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Climate Engineers can't stop Global Worming

Climate Engineers can't stop Global Worming

Tin­ker­ing with cli­mate change through cli­mate “engi­neer­ing” won't help us avoid what we have to do to stop glob­al warm­ing, says a new re­port by re­search­ers at six uni­vers­i­ties.

Af­ter assessing a range of pos­si­ble cli­mate-altering ap­proaches to re­duc­ing warm­ing, the team con­clud­ed there's no way around it: those ap­proaches may en­hance our oth­er ef­forts, but we have to re­duce the types of emis­sions re­spon­si­ble the warm­ing. Emis­sions of car­bon di­ox­ide and oth­er so-called green­house gas­es through hu­man ac­ti­vi­ties are con­sid­ered the cul­prits be­hind the warm­ing.

“Some cli­mate en­gi­neer­ing strate­gies look very cheap on pa­per. But when you con­sid­er oth­er cri­te­ria, like ec­o­log­i­cal risk, pub­lic per­cep­tions and the abil­i­ties of gov­ern­ments to con­trol the tech­nol­o­gy, some op­tions look very bad,” said re­search­er Jonn Axsen of Si­mon Fra­ser Uni­vers­ity in Brit­ish Co­lum­bia.

The as­sis­tant pro­fes­sor in the uni­vers­ity's School of Re­source and En­vi­ron­men­tal Man­age­ment is a co-author of this stu­dy, which ap­pears in the lat­est is­sue of the jour­nal Fron­tiers in Ecol­o­gy and the En­vi­ronment. It de­scribes it­self as the first schol­arly at­tempt to rank a wide range of ap­proaches to min­i­miz­ing cli­mate change in terms of their fea­si­bil­ity, cost-ef­fec­tiveness, risk, pub­lic ac­cept­ance, gov­ern­abil­ity and eth­ics.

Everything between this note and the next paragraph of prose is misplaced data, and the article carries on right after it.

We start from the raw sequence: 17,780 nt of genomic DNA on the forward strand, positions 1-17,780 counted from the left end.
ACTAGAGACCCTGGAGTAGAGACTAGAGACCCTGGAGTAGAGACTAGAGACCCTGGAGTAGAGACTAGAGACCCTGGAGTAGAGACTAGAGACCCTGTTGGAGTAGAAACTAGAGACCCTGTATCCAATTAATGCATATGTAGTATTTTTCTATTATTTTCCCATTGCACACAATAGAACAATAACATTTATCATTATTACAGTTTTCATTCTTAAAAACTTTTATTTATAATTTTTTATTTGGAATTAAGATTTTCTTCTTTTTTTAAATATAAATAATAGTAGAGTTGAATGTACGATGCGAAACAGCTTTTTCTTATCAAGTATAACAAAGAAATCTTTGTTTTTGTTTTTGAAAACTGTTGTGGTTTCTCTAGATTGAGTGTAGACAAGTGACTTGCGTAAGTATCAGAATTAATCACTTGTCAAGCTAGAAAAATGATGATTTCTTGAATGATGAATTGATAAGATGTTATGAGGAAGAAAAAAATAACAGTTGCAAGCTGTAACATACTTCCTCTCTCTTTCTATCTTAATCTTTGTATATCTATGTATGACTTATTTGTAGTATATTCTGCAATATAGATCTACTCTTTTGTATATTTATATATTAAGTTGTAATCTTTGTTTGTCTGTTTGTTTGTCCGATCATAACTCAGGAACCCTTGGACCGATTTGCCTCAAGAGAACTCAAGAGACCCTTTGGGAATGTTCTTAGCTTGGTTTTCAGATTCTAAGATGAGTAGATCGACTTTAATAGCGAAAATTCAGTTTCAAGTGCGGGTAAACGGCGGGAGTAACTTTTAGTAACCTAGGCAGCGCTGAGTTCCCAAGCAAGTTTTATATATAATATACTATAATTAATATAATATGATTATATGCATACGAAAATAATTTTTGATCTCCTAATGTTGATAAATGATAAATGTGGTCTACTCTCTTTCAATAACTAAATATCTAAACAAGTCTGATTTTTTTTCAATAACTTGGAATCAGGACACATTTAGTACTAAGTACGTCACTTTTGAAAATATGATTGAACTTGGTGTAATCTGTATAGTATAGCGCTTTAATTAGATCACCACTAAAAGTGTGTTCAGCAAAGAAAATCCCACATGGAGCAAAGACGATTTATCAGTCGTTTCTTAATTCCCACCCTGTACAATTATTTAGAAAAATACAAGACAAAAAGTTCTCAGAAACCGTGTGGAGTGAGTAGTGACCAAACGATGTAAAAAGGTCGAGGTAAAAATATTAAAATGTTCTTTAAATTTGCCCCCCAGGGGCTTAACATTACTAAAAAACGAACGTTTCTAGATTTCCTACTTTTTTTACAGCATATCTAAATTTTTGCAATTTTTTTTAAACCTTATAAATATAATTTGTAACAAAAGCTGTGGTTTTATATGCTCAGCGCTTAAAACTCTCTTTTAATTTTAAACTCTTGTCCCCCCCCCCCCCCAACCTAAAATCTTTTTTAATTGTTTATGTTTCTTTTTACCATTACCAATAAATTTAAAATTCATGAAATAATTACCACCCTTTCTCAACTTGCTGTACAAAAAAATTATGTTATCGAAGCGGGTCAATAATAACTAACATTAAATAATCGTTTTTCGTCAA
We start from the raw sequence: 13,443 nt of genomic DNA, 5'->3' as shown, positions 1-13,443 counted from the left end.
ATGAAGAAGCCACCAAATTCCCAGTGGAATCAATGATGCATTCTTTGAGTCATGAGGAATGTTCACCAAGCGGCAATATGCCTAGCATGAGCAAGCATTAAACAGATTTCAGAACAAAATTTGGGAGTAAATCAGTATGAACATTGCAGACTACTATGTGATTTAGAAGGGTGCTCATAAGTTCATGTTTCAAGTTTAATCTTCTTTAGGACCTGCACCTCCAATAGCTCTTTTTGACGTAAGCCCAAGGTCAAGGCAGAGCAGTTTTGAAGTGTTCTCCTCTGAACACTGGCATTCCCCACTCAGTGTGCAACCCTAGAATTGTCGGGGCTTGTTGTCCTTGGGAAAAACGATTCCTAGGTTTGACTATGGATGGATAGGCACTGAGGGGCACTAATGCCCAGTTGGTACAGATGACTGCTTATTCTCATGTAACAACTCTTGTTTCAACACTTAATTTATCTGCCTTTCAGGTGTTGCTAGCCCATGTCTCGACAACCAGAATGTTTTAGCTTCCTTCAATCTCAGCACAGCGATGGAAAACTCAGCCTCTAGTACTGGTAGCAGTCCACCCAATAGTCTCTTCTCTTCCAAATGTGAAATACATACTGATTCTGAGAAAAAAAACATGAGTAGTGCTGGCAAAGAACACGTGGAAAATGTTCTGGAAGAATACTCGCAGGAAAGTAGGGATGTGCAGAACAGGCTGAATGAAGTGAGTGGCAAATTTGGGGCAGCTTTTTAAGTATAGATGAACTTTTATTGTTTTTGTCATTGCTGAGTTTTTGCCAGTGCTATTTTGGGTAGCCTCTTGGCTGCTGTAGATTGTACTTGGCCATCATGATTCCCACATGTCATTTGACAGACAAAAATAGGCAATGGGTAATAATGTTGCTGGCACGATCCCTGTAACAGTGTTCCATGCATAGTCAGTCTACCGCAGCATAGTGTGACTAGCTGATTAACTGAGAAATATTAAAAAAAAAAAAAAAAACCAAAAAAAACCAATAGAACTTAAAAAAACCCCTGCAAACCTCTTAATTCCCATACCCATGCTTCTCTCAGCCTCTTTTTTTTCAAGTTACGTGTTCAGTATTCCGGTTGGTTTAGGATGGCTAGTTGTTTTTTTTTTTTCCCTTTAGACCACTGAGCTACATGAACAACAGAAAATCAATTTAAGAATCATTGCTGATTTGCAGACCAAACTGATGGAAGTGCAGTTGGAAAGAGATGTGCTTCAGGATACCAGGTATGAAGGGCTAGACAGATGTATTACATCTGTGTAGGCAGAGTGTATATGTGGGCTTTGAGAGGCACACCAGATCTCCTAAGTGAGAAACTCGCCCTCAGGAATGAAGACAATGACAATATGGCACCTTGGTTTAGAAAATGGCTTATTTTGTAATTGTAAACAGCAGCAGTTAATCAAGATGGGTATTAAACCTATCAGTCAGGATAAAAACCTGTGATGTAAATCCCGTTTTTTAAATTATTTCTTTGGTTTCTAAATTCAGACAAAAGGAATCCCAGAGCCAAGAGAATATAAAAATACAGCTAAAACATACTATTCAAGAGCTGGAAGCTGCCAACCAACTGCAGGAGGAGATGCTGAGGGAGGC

It states that the most ef­fec­tive way of con­fronting cli­mate change is re­duc­ing emis­sions through some com­bina­t­ion of switch­ing away from fos­sil fu­els to low-car­bon en­er­gy sources, im­prov­ing en­er­gy ef­fi­cien­cy, and chang­ing hu­man be­hav­ior. The au­thors added that strate­gies such as for­est man­age­ment and ge­o­log­i­cal stor­age of car­bon di­ox­ide may be use­ful com­ple­ments to emis­sion re­duc­tions.

Oth­er cli­mate en­gi­neer­ing strate­gies are less ap­peal­ing, the au­thors said, such as fer­ti­liz­ing the ocean with iron to ab­sorb car­bon di­ox­ide or re­duc­ing glob­al warm­ing by in­ject­ing par­t­i­cles in­to the at­mos­phere to block sun­light. “Take the ex­am­ple of so­lar radia­t­ion man­age­ment, which is the idea of put­ting aerosols in­to the strat­o­sphere, kind of like what hap­pens when a large vol­ca­no erupts,” Axsen ex­plained. “This is a sur­pris­ingly cheap way to re­duce glob­al tem­per­a­tures, and we have the tech­nol­o­gy to do it. But our study asked oth­er im­por­tant ques­tions. What are the envi­ron­men­tal risks? Will glob­al cit­i­zens ac­cept this? What coun­try would man­age this? Is that fair? Sud­den­ly, this strat­e­gy does not look so attrac­tive.”

Work­ing un­der the aus­pic­es of the Na­t­ional Sci­ence Founda­t­ion, the au­thors spent two years eval­u­at­ing more than 100 stud­ies that ad­dressed the var­i­ous im­plica­t­ions of cli­mate en­gi­neer­ing and their an­ti­cipated ef­fects on green­house gas­es.




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